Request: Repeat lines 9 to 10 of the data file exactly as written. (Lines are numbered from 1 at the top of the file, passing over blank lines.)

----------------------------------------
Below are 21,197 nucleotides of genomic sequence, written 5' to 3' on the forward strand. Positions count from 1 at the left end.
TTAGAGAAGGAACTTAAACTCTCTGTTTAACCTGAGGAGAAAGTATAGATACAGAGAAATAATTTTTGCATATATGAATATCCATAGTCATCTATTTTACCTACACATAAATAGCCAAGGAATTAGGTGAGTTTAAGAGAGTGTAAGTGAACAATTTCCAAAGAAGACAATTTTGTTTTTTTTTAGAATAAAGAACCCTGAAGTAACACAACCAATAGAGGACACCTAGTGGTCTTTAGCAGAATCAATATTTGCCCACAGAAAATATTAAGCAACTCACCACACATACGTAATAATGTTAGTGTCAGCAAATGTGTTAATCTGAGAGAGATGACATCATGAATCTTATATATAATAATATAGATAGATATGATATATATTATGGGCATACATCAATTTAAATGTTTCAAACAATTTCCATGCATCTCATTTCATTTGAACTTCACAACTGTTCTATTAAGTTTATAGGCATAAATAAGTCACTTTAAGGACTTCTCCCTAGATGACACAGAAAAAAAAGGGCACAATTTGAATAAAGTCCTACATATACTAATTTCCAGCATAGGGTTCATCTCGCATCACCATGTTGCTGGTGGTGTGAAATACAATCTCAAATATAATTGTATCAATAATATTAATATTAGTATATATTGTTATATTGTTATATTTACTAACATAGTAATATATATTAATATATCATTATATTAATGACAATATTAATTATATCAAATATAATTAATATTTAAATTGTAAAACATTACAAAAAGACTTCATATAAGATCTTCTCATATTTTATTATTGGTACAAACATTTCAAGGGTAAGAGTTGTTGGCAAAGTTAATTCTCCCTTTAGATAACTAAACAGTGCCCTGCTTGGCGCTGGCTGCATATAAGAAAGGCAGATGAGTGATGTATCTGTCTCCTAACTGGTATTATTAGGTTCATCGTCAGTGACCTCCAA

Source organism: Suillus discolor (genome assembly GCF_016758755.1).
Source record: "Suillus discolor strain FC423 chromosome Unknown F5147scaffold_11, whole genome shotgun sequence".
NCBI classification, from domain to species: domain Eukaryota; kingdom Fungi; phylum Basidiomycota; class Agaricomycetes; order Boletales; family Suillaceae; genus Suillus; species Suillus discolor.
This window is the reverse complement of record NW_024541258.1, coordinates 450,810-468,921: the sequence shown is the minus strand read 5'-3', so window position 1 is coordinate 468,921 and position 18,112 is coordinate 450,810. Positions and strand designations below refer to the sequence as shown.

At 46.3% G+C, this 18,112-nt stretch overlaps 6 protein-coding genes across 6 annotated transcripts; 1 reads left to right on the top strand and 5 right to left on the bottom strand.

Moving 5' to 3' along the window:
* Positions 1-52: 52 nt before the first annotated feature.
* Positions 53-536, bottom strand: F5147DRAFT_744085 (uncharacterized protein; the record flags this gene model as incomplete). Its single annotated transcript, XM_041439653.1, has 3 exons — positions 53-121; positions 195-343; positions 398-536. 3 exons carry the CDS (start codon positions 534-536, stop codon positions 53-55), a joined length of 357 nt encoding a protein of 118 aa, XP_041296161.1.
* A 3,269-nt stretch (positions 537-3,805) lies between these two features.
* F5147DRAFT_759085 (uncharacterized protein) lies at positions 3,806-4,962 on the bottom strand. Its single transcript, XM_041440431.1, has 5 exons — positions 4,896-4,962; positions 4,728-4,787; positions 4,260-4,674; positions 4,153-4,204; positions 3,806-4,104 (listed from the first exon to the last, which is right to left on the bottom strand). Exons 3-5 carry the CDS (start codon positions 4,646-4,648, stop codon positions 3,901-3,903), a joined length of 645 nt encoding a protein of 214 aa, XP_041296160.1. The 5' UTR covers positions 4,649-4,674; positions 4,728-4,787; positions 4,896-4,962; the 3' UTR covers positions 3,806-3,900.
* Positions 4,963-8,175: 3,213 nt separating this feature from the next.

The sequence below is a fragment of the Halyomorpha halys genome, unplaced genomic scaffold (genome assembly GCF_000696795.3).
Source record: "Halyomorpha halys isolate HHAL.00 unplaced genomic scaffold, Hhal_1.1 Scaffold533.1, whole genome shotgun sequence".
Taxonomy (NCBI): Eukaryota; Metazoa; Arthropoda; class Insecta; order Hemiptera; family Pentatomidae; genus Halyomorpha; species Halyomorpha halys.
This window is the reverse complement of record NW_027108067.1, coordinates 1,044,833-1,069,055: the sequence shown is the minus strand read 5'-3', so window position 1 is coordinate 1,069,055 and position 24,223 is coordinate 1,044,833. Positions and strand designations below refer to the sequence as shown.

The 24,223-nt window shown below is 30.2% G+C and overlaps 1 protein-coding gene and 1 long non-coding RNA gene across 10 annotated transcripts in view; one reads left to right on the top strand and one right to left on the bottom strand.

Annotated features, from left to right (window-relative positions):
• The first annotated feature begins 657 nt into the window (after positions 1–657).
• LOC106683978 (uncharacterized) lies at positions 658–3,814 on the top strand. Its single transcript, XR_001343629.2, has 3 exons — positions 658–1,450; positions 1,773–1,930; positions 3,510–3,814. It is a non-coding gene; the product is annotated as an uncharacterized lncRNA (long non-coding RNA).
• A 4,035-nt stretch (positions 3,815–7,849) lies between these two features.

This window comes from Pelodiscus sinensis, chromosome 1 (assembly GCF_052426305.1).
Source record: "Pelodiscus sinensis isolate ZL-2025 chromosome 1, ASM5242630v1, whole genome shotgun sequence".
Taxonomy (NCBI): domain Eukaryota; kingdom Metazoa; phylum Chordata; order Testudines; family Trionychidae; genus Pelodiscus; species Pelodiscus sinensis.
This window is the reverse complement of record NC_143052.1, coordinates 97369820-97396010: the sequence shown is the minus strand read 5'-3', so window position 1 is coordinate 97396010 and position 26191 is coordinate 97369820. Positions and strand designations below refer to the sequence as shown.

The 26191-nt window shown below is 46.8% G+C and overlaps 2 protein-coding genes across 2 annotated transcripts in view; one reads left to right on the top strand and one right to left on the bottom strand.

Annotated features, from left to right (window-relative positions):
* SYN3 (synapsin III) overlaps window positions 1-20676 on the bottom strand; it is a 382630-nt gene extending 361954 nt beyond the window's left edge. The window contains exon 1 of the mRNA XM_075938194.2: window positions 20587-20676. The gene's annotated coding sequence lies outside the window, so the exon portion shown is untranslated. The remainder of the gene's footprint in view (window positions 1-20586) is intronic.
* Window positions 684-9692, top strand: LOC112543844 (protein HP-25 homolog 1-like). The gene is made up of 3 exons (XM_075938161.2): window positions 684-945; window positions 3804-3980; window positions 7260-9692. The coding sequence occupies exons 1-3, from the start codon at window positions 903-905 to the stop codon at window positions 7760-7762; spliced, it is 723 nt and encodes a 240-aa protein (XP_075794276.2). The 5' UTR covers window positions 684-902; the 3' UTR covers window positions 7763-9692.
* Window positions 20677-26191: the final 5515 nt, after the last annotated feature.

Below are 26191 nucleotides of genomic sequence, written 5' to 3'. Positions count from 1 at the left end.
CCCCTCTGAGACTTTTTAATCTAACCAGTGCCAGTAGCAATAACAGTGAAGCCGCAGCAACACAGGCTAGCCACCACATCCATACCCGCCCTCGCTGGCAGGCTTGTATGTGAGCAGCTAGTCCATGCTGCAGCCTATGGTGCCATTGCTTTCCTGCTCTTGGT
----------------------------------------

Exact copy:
* Positions 1-52: 52 nt before the first annotated feature.
* Positions 53-536, bottom strand: F5147DRAFT_744085 (uncharacterized protein; the record flags this gene model as incomplete). Its single annotated transcript, XM_041439653.1, has 3 exons — positions 53-121; positions 195-343; positions 398-536. 3 exons carry the CDS (start codon positions 534-536, stop codon positions 53-55), a joined length of 357 nt encoding a protein of 118 aa, XP_041296161.1.